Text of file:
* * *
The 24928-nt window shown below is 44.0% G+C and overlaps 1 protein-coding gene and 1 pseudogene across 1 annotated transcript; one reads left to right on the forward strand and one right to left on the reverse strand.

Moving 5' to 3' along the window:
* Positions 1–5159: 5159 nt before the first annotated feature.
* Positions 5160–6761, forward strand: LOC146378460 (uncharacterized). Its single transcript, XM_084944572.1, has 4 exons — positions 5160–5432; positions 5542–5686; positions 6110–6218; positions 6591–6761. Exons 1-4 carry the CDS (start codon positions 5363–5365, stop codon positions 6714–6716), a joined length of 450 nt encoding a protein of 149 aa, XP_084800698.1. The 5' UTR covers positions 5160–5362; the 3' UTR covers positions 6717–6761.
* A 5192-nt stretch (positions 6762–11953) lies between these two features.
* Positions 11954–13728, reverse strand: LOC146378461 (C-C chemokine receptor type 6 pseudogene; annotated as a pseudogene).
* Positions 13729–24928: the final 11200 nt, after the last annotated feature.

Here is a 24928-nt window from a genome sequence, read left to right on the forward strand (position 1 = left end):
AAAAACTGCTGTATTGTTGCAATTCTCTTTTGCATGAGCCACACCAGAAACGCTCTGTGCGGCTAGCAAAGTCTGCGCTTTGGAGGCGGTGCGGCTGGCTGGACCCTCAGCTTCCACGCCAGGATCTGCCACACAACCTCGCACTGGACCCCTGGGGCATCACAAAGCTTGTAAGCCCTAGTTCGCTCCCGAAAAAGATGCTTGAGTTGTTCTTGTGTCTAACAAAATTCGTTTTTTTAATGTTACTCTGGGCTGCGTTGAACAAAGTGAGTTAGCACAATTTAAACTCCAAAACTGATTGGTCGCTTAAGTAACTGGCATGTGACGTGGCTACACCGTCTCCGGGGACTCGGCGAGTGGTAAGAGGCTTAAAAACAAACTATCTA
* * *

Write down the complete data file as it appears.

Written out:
The 24928-nt window shown below is 44.0% G+C and overlaps 1 protein-coding gene and 1 pseudogene across 1 annotated transcript; one reads left to right on the forward strand and one right to left on the reverse strand.

Moving 5' to 3' along the window:
* Positions 1–5159: 5159 nt before the first annotated feature.
* Positions 5160–6761, forward strand: LOC146378460 (uncharacterized). Its single transcript, XM_084944572.1, has 4 exons — positions 5160–5432; positions 5542–5686; positions 6110–6218; positions 6591–6761. Exons 1-4 carry the CDS (start codon positions 5363–5365, stop codon positions 6714–6716), a joined length of 450 nt encoding a protein of 149 aa, XP_084800698.1. The 5' UTR covers positions 5160–5362; the 3' UTR covers positions 6717–6761.
* A 5192-nt stretch (positions 6762–11953) lies between these two features.
* Positions 11954–13728, reverse strand: LOC146378461 (C-C chemokine receptor type 6 pseudogene; annotated as a pseudogene).
* Positions 13729–24928: the final 11200 nt, after the last annotated feature.

Here is a 24928-nt window from a genome sequence, read left to right on the forward strand (position 1 = left end):
AAAAACTGCTGTATTGTTGCAATTCTCTTTTGCATGAGCCACACCAGAAACGCTCTGTGCGGCTAGCAAAGTCTGCGCTTTGGAGGCGGTGCGGCTGGCTGGACCCTCAGCTTCCACGCCAGGATCTGCCACACAACCTCGCACTGGACCCCTGGGGCATCACAAAGCTTGTAAGCCCTAGTTCGCTCCCGAAAAAGATGCTTGAGTTGTTCTTGTGTCTAACAAAATTCGTTTTTTTAATGTTACTCTGGGCTGCGTTGAACAAAGTGAGTTAGCACAATTTAAACTCCAAAACTGATTGGTCGCTTAAGTAACTGGCATGTGACGTGGCTACACCGTCTCCGGGGACTCGGCGAGTGGTAAGAGGCTTAAAAACAAACTATCTA